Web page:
The 2020 League of Legends World Championship was supposed to be the biggest and expansive event that Riot had ever put on. It was going to be a true 10th anniversary blowout for the ultimate tournament in the world’s most popular esport. But this is 2020, which means things often don’t go the way we plan them.
For Riot, that meant hosting almost the entire Worlds 2020 event in one single location, with no fans in the studio because of the COVID-19 pandemic. So the Riot production crew teamed up with its creative partners at the production company Possible to bring the League of Legends universe to Shanghai for Worlds. In a recent behind-the-scenes video, Riot’s executive producer for Worlds 2020, Nick Troop, and Possible co-founder and creative director Michael Figge reveal how the team pulled off bringing the two worlds together.
Figge explain in the video that even though the production couldn’t travel around China, like it normally does for Worlds, Riot still wanted each phase of the World Championships to feel unique for the fans watching at home. To pull this off, the team brought in some of the most advanced LED screens in the world and used the same Unreal Engine-driven technology used to film The Mandalorian to create an immersive stage setup that changed themes completely depending on what stage of the tournament they were on, with each theme based on one of League’s in-game elemental dragons.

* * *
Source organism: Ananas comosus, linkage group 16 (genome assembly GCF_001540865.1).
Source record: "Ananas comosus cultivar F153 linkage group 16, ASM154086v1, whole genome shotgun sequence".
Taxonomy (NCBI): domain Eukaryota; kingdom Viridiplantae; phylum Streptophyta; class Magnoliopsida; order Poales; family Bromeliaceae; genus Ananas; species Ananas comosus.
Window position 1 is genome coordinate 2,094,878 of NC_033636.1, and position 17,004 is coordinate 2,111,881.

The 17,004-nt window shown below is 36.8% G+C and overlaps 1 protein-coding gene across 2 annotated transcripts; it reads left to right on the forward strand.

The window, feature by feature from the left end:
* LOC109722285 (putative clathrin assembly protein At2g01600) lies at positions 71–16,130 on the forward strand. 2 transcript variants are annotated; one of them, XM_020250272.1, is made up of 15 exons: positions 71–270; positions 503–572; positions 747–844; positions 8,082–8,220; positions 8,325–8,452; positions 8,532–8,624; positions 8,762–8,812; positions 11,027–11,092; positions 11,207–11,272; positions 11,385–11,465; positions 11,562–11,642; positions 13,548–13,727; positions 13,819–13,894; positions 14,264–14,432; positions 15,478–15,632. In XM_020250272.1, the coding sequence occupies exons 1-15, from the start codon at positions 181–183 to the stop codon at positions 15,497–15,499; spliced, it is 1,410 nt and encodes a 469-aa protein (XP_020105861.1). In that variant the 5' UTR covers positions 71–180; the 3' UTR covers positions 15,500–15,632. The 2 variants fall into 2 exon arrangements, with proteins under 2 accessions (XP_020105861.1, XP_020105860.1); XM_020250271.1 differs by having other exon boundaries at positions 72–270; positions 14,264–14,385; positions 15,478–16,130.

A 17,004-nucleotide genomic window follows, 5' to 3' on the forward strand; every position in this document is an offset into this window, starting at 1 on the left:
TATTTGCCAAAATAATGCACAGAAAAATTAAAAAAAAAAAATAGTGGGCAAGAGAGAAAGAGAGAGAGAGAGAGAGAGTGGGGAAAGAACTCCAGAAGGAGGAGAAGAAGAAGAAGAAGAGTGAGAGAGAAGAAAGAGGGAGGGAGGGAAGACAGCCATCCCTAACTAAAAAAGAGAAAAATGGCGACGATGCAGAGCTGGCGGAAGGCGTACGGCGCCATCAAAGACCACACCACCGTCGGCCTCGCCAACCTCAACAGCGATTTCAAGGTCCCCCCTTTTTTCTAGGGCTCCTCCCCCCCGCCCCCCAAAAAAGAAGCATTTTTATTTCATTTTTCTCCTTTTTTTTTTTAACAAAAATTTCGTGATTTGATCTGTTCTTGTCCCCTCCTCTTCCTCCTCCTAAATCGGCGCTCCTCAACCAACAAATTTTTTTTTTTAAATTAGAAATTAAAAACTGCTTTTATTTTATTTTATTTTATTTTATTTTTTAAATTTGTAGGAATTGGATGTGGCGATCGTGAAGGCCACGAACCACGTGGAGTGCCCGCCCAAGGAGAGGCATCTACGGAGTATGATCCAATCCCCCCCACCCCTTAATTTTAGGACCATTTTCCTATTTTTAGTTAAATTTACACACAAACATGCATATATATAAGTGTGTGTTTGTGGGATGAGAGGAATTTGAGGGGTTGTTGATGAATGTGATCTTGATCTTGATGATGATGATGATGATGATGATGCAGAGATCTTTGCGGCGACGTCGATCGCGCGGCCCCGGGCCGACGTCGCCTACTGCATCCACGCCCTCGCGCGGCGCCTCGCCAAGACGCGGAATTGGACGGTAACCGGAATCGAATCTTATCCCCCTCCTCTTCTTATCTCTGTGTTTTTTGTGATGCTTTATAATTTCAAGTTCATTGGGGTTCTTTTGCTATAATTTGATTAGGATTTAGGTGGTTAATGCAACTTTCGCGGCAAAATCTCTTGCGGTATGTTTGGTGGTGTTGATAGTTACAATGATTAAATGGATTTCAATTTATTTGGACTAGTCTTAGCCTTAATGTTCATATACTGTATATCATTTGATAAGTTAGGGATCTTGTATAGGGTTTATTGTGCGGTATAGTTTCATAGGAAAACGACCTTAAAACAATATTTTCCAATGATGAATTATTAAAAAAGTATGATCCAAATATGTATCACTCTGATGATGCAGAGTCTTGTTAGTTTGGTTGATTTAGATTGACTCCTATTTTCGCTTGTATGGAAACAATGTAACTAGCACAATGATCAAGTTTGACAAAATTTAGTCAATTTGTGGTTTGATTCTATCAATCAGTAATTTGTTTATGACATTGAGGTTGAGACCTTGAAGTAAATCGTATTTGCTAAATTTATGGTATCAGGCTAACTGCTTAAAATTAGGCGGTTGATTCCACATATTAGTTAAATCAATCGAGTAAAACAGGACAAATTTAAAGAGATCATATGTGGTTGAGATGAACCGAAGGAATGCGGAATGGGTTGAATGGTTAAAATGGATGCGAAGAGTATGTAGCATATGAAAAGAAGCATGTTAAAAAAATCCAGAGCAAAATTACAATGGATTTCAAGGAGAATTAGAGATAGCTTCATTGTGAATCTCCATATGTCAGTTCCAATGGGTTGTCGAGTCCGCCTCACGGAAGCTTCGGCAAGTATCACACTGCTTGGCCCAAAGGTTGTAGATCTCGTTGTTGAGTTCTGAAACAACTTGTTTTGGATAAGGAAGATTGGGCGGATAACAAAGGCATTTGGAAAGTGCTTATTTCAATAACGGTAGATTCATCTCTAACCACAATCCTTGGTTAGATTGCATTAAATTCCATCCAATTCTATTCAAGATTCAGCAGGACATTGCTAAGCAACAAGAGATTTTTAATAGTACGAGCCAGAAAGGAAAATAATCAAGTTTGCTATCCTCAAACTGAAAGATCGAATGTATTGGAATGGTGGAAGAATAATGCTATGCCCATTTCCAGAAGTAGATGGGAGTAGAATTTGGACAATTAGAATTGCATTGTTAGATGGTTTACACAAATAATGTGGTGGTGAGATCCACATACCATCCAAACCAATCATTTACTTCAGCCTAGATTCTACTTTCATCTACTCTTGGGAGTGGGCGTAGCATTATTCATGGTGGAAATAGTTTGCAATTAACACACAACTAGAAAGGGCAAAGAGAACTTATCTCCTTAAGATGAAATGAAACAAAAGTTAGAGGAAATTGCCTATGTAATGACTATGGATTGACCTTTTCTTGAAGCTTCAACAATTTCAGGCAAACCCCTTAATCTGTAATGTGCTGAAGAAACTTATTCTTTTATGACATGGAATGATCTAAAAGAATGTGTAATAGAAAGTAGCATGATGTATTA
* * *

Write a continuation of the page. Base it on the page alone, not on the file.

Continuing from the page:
“Ultimately, given the very factual reality that Worlds was going to be rooted in Shanghai this year, [we wanted to] try and take the audience to other places in the context of the event, we wanted to keep reinventing the place that both the pro players and our audience knew the event was taking place,” Troop told Polygon in a recent interview.
During the video, Troop and Figge give plenty of interesting information about the impressive technology that drives the stage’s many LED screens. And while the screens that make up the stage are displaying ridiculously high-resolution 32K video of the environment live, there’s also an entire 360-degree mixed-reality background outside of the LED screens that’s added for stream viewers.
Troop said that Riot and Possible wanted to create something “that wasn’t just on a sound stage but was an expression of the city. That’s why you see these kind of iconic buildings in every version of the set. We know that we’re always in Shanghai, so there’s a sense of place, but it’s always different.”
By covering the studio in a 360-degree skyline and letting the cameras move wherever they want, Riot and Possible give the area a sense of 3D space and turn the studio into a real-feeling place. And while no background environments can quite replace thousands of screaming fans, Riot and Possible’s impressive foray into mixed reality for Worlds 2020 certainly comes close.